DC: I think Isiah just wanted the story of his team out there, and I think that’s been achieved. I think he’s comfortable with people thinking what they want about him and the team. What happened when he walked off and the baggage that came with that just added to a lot of stuff that this team has taken on. To our points before, it’s kind of who they are. I really believe they – and Isiah – just wanted people to know about his team, his “brothers” he calls them. He’s passionate about these guys. I think he looks at this as though people will still think what they want to think, but now they know a little bit more about the story, maybe they understand more about the men behind the actions. I don’t know how much that affected his legacy, I think there’s a lot of things that went into his makeup that made people think he wasn’t worthy of being in the group of all-time greats, but I think he’s comfortable with that and just wanted people to know about his team. The last chapter of this Bad Boys team was them walking off and there’s no doubt it left a certain taste in people’s mouths about him and the team, but we just wanted to bring the story to light and let people decide how they view him and the team. I feel Isiah is comfortable with that as long as the story of the Pistons is told, and I think we did that.
L+T: Who was one person interviewed, or what was one piece of information uncovered that was particularly intriguing?
ZL: It was something everyone knew visually, the difference between Dennis Rodman on the Pistons and Dennis Rodman on the Bulls, but it was amazing to hear the stories of Dennis at the time and picturing him as this wide-eyed rookie that came to the team. The style of play wasn’t any different but it was the off-the-court stories about Dennis really learning the ropes more with regard to life than basketball. For me, I wouldn’t say it was eye-opening, but it was really cool to see how far he’s come in his journey.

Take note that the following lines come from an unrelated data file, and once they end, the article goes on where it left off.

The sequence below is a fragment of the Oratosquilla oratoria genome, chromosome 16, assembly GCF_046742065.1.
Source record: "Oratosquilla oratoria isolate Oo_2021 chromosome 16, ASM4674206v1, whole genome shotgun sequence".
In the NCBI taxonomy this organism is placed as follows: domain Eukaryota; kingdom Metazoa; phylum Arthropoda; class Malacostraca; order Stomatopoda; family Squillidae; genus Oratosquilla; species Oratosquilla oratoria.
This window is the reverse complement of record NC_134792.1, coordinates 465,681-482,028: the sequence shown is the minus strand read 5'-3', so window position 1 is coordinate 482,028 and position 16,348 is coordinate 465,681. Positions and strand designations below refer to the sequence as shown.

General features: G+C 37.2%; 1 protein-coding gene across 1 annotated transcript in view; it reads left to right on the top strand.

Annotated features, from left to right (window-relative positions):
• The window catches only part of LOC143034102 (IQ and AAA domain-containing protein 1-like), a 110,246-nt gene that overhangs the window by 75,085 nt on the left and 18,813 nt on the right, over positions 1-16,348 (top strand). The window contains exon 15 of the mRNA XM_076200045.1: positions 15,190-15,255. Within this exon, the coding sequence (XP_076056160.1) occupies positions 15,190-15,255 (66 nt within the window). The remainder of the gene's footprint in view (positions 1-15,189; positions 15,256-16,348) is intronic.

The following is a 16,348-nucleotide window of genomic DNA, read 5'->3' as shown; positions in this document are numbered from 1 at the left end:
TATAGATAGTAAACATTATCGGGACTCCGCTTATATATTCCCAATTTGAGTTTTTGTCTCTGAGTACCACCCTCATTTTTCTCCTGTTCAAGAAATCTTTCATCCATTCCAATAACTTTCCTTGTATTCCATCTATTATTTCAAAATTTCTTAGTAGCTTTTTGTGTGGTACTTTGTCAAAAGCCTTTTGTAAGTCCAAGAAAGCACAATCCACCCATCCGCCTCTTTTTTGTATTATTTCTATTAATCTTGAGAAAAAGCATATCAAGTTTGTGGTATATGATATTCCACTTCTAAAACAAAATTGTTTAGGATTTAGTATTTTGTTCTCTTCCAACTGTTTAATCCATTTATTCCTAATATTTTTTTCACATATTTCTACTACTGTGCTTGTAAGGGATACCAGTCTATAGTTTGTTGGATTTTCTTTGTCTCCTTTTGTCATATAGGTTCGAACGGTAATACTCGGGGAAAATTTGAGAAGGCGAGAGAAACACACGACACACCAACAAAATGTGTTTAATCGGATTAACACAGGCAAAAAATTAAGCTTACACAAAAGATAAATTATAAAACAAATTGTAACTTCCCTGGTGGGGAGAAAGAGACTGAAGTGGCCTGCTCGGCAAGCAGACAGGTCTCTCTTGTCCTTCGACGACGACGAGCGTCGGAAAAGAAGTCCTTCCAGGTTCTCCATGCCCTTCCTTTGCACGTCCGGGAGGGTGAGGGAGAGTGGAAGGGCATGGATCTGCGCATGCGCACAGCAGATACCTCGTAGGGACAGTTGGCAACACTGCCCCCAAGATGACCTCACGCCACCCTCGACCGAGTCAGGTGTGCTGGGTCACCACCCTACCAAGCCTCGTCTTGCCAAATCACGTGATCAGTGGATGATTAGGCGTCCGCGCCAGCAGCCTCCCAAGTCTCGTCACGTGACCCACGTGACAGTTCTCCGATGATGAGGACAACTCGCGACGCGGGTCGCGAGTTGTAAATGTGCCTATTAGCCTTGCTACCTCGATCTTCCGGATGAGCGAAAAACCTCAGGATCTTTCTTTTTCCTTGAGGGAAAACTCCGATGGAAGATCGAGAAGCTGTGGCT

DC: : I’ll just give a quick shoutout to the two architects, [Pistons GM] Jack McCloskey and [Pistons head coach] Chuck Daly. We did the Dream Team film and thought that was a tribute to Chuck and his greatness, being able to tie these egos together and manage all these superstars, but diving into this film, his true genius was being able to take these characters and coach these guys to two championships. With the Dream Team it was a different paradigm, but this was a real labor of love for him and Jack to piece this team together and bring them to two titles. It’s fascinating watching McCloskey piece this team together draft by draft and pick by pick, then Daly take the whole group and coach them to back-to-back titles. I think those two guys deserve a ton of the credit and it was great to hear how passionately the players talk about those two guys and what they meant to them.
“Bad Boys” airs on ESPN